As much as everyone hates on the space politics of this film, I will say that the scenes in which McDiarmid is walking around talking space politics, I am engrossed. He can take fake senate discussions and make them intriguing, and he plays Palpatine in such a way that I want to see more of him throughout the film. He needs to be more of a main character. Not only that, but in the original version of the script, Obi-Wan was the only Jedi present until the story was brought to Coruscant, at which point Qui-Gon came into play. This original version would present the other exciting actor with more meat and more consequence, and better establish Obi-Wan and Anakin's connection from early on in the saga.
The plot of The Phantom Menace should bounce back and forth between Palpatine's efforts to maintain diplomacy and save face while also setting the pieces for his plot as Sith Lord and Obi-Wan as the Jedi sent to investigate and act as ambassador to the Trade Federation's invasion. Also, according to the original screenplay, Anakin was supposed to be twelve years old, not eight, which I feel is a much stronger and more appropriate age for our first impressions of the young Darth Vader. By the time we reach Coruscant these two stories will converge, we get Qui-Gon as a more traditional Jedi Master to Obi-Wan, warning the young Kenobi about taking on the young Skywalker and defying the Council. And speaking of which...
Problem Three: The Lame Council
The Jedi have been the badasses of the galaxy in the original trilogy. Sure, Han and Lando are awesome in their own way, but Star Wars is ultimately about the force-users. In The Phantom Menace, we are seeing the Jedi at the absolute height of their power, when they could claim much more than a hut on a swamp planet. Sure, I understand that a big part of the prequel trilogy is the idea that the Jedi are fallible, with faults and oversights and arrogance. But they should still be a lot cooler and more impacting than Yoda, Samuel L. Jackson, and ten other nobodies in a circular room.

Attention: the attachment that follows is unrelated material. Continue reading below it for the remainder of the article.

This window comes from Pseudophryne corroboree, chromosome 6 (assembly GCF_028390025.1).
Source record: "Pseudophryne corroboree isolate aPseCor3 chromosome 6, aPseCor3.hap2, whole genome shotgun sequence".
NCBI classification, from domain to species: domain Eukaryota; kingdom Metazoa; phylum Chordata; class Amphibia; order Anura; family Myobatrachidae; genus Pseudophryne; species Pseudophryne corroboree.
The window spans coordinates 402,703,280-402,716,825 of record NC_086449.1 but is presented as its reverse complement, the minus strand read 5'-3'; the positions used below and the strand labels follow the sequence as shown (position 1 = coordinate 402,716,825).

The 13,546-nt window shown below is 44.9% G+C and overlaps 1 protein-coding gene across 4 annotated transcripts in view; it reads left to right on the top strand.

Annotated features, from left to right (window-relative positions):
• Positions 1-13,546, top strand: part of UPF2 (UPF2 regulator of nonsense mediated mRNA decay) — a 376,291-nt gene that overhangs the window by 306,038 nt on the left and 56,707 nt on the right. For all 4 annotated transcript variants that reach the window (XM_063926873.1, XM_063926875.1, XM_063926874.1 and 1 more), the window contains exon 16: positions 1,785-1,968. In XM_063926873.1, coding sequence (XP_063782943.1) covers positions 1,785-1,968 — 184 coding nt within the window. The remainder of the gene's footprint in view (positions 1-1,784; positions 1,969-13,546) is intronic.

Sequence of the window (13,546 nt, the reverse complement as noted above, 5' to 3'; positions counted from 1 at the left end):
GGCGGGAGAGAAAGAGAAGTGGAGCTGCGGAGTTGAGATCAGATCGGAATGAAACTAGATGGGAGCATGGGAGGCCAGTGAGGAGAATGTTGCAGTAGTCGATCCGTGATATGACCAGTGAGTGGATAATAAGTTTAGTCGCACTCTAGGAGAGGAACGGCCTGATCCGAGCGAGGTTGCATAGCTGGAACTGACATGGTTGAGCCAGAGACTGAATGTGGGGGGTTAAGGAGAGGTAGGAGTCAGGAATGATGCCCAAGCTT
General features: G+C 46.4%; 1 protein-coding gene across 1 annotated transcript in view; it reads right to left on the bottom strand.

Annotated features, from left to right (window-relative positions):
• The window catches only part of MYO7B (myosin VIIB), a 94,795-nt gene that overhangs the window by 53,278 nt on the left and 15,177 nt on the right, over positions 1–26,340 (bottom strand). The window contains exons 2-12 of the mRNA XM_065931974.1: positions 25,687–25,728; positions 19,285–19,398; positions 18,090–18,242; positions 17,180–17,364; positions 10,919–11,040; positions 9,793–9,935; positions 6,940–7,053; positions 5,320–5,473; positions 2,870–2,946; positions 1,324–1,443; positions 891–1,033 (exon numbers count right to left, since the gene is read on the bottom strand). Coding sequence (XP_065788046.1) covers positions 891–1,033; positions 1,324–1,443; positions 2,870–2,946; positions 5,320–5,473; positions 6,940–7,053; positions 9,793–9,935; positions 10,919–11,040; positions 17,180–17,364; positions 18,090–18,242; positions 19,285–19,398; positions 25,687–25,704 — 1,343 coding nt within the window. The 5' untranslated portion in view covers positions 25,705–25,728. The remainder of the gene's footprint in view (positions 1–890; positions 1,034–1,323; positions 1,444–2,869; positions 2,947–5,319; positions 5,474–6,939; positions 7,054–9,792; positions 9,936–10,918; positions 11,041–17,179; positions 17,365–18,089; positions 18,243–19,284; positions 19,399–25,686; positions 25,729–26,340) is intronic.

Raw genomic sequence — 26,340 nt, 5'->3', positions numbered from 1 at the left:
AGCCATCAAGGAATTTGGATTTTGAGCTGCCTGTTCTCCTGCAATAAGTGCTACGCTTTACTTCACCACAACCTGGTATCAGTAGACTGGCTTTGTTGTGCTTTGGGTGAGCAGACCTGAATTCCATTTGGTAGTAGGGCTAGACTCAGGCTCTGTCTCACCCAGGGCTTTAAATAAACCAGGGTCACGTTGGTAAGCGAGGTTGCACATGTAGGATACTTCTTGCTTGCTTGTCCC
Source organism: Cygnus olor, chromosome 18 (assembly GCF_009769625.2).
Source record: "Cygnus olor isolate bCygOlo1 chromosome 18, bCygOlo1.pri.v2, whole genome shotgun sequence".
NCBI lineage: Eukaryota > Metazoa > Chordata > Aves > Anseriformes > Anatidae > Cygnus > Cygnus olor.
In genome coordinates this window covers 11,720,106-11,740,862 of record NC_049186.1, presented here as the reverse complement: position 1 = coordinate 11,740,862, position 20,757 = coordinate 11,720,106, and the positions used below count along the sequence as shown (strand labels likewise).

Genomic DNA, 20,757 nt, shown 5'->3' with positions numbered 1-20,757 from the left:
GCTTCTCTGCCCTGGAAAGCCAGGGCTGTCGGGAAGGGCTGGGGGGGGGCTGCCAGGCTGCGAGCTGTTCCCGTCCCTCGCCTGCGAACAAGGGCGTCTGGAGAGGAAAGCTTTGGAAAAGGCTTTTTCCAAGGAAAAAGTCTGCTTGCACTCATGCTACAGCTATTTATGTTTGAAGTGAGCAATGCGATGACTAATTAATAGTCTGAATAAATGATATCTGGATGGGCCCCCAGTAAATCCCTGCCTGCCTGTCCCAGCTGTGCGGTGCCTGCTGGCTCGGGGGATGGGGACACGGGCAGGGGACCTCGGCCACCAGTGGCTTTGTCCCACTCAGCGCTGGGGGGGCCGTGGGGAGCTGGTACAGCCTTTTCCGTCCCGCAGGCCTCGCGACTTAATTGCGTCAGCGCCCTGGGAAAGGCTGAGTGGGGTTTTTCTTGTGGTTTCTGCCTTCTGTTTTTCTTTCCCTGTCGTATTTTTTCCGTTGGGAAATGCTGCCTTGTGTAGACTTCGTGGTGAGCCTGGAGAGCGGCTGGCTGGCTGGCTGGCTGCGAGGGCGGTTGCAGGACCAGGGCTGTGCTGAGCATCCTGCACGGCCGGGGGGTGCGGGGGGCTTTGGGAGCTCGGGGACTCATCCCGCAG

Put them in a Jedi temple, dress them differently. Sure, they can have the brown robes, but put something different beneath each of the robes, for the sake of COOL CHARACTER DESIGN. Give one of them more of an armored type of garb, give one blue and gray robes rather than brown and beige. And put them all in a Jedi training temple, like the Star Wars version of the X Mansion. Knock the Jedi Council down to five members instead of twelve; Yoda, Mace Windu, Ki-Adi-Mundi, and two other, weird aliens. Give all of the Council speaking roles when confronted with Obi-Wan and the training of young Anakin. Give Yoda more of an entrance rather than just appearing onscreen. Pretty much fix everything about the Jedi Council.
Problem Four: No Anti-Force Character
I know it's easy to hate on Jar Jar. There's a lot wrong with him, and he's the easy target in this film. But the real problem isn't that he was created simply to pander to kids in the audience. It's the fact that this is the character who is taking on the Han Solo role from the original trilogy. He doesn't really believe in the force, he is not a Jedi or a force user, and he is entwined in the plot simply because of circumstance and not because of any real character drive. I don't want to remove him entirely, but I do want to change his character drastically.
First of all we know that Gungans can be cool. One of the characters I latched on to in this film when I was younger was Captain Tarpals. I say we remove Tarpals from the film altogether, and instead make Jar Jar more like Tarpals. Gruff, gravely voice, rough around the edges, and best of all, make him more of a rogue, more of a loose cannon, and have that be the reason he was exiled from Ota Gunga.
Turning Jar Jar into an alien form of Han Solo solves a lot of problems at once. Remove his klutziness, his childlike attitude, and his outlandish voice and replace it all with a character you want to see, both as a kid and as an adult. Have him stand up to Sebulba in Mos Espa, forcing Obi-Wan to prevent a fight rather than prevent a beating. Have him become an actual leader during the battle of Naboo rather than fumble his way to success. Have his confrontation with Boss Nass be more of a spiteful exchange rather than one filled with shame and disgust. Boss Nass could then only agree to let Obi-Wan take the Gungan sub if he agrees to take Jar Jar with him, rather than a shoehorned 'Life Debt' plot.
It's not perfect, but I think that it speaks to what I would have wanted to see from the opening film in the Star Wars saga. What are your thoughts? Do you like these ideas, or do you have others? Let me know in the comments below!